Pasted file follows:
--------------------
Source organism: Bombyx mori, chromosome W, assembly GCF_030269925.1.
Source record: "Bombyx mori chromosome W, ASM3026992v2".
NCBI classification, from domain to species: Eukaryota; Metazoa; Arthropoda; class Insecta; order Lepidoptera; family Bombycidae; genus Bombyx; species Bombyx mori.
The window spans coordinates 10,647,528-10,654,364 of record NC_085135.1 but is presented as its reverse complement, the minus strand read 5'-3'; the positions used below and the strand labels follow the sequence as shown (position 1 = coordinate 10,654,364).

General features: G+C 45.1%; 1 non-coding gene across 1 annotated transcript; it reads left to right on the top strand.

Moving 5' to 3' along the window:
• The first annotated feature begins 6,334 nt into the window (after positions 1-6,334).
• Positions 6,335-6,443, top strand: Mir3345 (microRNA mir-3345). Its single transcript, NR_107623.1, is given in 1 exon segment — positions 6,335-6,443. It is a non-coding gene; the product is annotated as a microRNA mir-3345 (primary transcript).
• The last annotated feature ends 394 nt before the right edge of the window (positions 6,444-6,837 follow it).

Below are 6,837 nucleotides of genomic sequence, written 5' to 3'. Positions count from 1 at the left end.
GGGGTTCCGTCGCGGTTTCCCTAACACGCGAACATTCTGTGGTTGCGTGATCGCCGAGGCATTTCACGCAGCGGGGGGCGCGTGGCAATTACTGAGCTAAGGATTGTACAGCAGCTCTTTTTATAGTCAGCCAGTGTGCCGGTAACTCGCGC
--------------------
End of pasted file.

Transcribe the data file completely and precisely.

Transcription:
Source organism: Bombyx mori, chromosome W, assembly GCF_030269925.1.
Source record: "Bombyx mori chromosome W, ASM3026992v2".
NCBI classification, from domain to species: Eukaryota; Metazoa; Arthropoda; class Insecta; order Lepidoptera; family Bombycidae; genus Bombyx; species Bombyx mori.
The window spans coordinates 10,647,528-10,654,364 of record NC_085135.1 but is presented as its reverse complement, the minus strand read 5'-3'; the positions used below and the strand labels follow the sequence as shown (position 1 = coordinate 10,654,364).

General features: G+C 45.1%; 1 non-coding gene across 1 annotated transcript; it reads left to right on the top strand.

Moving 5' to 3' along the window:
• The first annotated feature begins 6,334 nt into the window (after positions 1-6,334).
• Positions 6,335-6,443, top strand: Mir3345 (microRNA mir-3345). Its single transcript, NR_107623.1, is given in 1 exon segment — positions 6,335-6,443. It is a non-coding gene; the product is annotated as a microRNA mir-3345 (primary transcript).
• The last annotated feature ends 394 nt before the right edge of the window (positions 6,444-6,837 follow it).

Below are 6,837 nucleotides of genomic sequence, written 5' to 3'. Positions count from 1 at the left end.
GGGGTTCCGTCGCGGTTTCCCTAACACGCGAACATTCTGTGGTTGCGTGATCGCCGAGGCATTTCACGCAGCGGGGGGCGCGTGGCAATTACTGAGCTAAGGATTGTACAGCAGCTCTTTTTATAGTCAGCCAGTGTGCCGGTAACTCGCGC